On September 8, 1946, Bernhard Bästlein’s urn, which was transferred to Hamburg, was buried in the honor grove of Hamburg resistance fighters in the Ohlsdorf cemetery , and in the field of honor of the Geschwister-Scholl-Foundation there is a joint pillow stone for Johanna and Bernhard Bästlein, grid square Bo 73, No. 1


In 1920 Bernhard Bästlein married Johanna Zenk from Hamburg, their son Bernt Henry Jürgen was born in 1932.

Bernhard-Bästlein-Straße in the residential area Weißenseer Weg / Fennpfuhl


The story Up to the Last Breath by the writer ER Greulich was based on motifs from the life of Bernhard Bästlein .

In the memorial for the anti-fascist resistance fighters executed in the Brandenburg-Görden prison in Brandenburg an der Havel, Bernhard Bästlein is prominently mentioned as one of four executed.

From 1975 the area between Herzbergstrasse, Landsberger Allee and Weißenseer Weg in East Berlin was built with new residential buildings. The newly laid streets in the later independent district of Berlin-Fennpfuhl were named after German resistance fighters; one street was named after Bernhard Bästlein. In Magdeburg , Leipzig and Rostock streets also bear his name.

Memorial plaques on the Reichstag

In Berlin (Scheidemannstrasse / Platz der Republik, near the Reichstag ) one of the 96 memorial plaques for the Reichstag members murdered by the Nazi regime has been commemorating Bernhard Bästlein since 1992 .

Stolperstein at Goldbekufer 19 in Hamburg-Winterhude

A stumbling block was laid for him at Goldbekufer 19 in Hamburg-Winterhude in his native Hamburg .

On June 8, 2012, stumbling blocks were laid in front of the Hamburg City Hall for the murdered members of the Hamburg Parliament, including another for Bernhard Bästlein.


  • Gerhard Nitzsche: Bästlein, Bernhard. In: History of the German labor movement. Biographical Lexicon . Dietz Verlag 1970, pp. 20-21.
  • Luise Kraushaar : German resistance fighters 1933 to 1945. Berlin 1970 Volume 1, p. 78 ff.
  • Hermann Weber : The change of German communism , vol. 2. European publishing house, Frankfurt am Main 1969, p. 65 f.
  • Hermann Weber, Andreas Herbst : German communists. Biographical Handbook 1918 to 1945 . 2nd, revised and greatly expanded edition. Dietz, Berlin 2008, ISBN 978-3-320-02130-6 ( online ).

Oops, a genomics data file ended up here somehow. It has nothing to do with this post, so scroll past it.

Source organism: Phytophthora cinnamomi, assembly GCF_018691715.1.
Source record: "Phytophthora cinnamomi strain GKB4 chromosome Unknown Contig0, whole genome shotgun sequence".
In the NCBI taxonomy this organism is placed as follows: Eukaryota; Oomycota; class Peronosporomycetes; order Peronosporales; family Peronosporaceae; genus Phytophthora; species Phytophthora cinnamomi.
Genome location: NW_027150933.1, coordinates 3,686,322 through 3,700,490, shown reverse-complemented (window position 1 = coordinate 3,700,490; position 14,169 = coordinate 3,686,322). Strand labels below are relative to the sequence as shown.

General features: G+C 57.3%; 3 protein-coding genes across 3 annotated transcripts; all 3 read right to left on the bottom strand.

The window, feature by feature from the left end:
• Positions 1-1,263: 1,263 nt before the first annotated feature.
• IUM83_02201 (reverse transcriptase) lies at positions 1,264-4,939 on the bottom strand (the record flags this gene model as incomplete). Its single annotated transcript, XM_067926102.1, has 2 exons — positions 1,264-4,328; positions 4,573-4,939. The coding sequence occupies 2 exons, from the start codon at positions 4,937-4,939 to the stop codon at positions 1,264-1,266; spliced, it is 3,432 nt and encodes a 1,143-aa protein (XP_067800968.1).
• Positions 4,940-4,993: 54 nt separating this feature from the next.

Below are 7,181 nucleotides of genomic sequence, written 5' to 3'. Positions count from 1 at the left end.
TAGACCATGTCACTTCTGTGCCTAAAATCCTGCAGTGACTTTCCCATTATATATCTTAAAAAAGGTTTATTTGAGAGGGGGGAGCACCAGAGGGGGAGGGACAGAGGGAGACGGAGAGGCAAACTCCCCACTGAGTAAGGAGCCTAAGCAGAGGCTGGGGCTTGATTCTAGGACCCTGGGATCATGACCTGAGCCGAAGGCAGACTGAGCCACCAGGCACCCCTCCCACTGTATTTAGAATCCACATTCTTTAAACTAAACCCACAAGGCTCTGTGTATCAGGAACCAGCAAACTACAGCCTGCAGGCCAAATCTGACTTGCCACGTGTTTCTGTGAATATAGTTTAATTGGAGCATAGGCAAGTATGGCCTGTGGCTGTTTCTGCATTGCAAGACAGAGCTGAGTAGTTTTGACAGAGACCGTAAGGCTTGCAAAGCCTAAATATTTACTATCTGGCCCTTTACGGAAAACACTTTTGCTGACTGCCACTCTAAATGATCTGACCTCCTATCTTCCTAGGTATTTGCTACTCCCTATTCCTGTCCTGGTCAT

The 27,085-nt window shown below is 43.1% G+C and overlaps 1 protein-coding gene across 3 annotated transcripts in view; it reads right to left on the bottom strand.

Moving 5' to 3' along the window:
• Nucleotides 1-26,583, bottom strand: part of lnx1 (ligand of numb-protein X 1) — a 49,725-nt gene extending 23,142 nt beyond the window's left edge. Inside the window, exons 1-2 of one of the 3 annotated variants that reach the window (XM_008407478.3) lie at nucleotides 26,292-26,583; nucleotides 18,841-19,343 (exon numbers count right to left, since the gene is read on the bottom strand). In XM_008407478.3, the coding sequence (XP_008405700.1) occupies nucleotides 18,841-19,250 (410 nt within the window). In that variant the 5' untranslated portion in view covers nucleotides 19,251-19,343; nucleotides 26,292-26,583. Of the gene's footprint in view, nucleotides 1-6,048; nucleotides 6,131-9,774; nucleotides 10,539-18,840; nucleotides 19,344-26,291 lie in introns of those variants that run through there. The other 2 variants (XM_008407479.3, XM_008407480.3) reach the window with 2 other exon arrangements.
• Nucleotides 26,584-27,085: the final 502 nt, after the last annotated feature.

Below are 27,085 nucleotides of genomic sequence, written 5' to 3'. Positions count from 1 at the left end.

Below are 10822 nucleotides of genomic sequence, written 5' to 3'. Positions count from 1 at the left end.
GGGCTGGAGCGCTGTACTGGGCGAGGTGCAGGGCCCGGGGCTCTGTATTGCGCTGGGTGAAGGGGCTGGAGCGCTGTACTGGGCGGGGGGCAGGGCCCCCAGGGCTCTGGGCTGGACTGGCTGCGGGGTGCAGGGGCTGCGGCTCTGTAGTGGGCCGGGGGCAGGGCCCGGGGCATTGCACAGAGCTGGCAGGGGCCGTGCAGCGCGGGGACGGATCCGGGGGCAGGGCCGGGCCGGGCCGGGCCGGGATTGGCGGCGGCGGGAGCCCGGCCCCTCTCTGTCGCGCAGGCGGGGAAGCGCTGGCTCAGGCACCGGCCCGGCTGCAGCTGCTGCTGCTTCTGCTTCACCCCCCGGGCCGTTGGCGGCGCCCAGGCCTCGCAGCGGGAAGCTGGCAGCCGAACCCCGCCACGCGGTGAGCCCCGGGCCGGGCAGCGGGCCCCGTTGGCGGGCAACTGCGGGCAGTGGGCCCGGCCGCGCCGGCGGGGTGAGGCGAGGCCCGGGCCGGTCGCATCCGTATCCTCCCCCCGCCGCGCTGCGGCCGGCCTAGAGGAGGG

• Ursula Puls : The Bästlein-Jacob-Abshagen Group . Dietz, Berlin 1959.
  • Frank Müller: Members of the Citizenship. Victim of totalitarian persecution. 2nd, revised and expanded edition. Published by the citizens of the Free and Hanseatic City of Hamburg. Hamburg 1995, DNB 944894100 , pp. 15-18.
  • Annette Neumann, Bärbel Schindler-Saefkow: The Saefkow-Jacob-Bästlein-Organization 1942 to 1945. In: Hans Coppi , Stefan Heinz (ed.): The forgotten resistance of the workers. Trade unionists, communists, social democrats, Trotskyists, anarchists and forced laborers . Dietz, Berlin 2012, ISBN 978-3-320-02264-8 , pp. 144–157.
  • Annette Neumann, Susanne Reveles, Bärbel Schindler-Saefkow: Berlin workers' resistance 1942–1945. "Away with Hitler - end the war!" The Saefkow-Jacob-Bästlein-Organization. Berlin Association of Those Persecuted by the Nazi Regime - Bund der Antifaschisten und Antifaschistinnen e. V., Berlin 2009, p. 13.
  • Ursel Hochmuth : Illegal KPD and movement “Free Germany” in Berlin and Brandenburg 1942–1945. Biographies and testimonials from the resistance organization around Saefkow, Jacob and Bästlein. Writings of the German Resistance Memorial Center , Series A, Volume 4. Berlin 1998, p. 112.
  • Siegfried Mielke , Stefan Heinz : Railway trade unionists in the Nazi state. Persecution - Resistance - Emigration (1933–1945) (= trade unionists under National Socialism. Persecution - Resistance - Emigration. Volume 7). Metropol, Berlin 2017, ISBN 978-3-86331-353-1 , pp. 302 ff., 304 f., 672 f., 733.

Web links

Commons : Bernhard Bästlein  - Collection of Images

Individual evidence

  1. List of participants on the website of the “Ernst-Thälmann-Gedenkstätte” e. V.
  2. Ursel Hochmuth: Illegal KPD and movement “Free Germany” in Berlin and Brandenburg 1942–1945. Biographies and testimonials from the resistance organization around Saefkow, Jacob and Bästlein. Hentrich and Hentrich, Teetz 1998, ISBN 3-933471-08-7 (Writings of the German Resistance Memorial Center, Series A, Analyzes and Representations, Volume 4), p. 72ff.
  3. ^ Pillow stone Johanna and Bernhard Bästlein at
  4. ^ Biography Johanna (and Bernhard) Bästlein in Frauenbiografien,
  5. Bernhard-Bästlein-Strasse. In: Street name lexicon of the Luisenstädtischer Bildungsverein (near  Kaupert )
  6. Stumbling blocks for murdered MdHB final inscriptions City Hall Hamburg (PDF; 16 kB)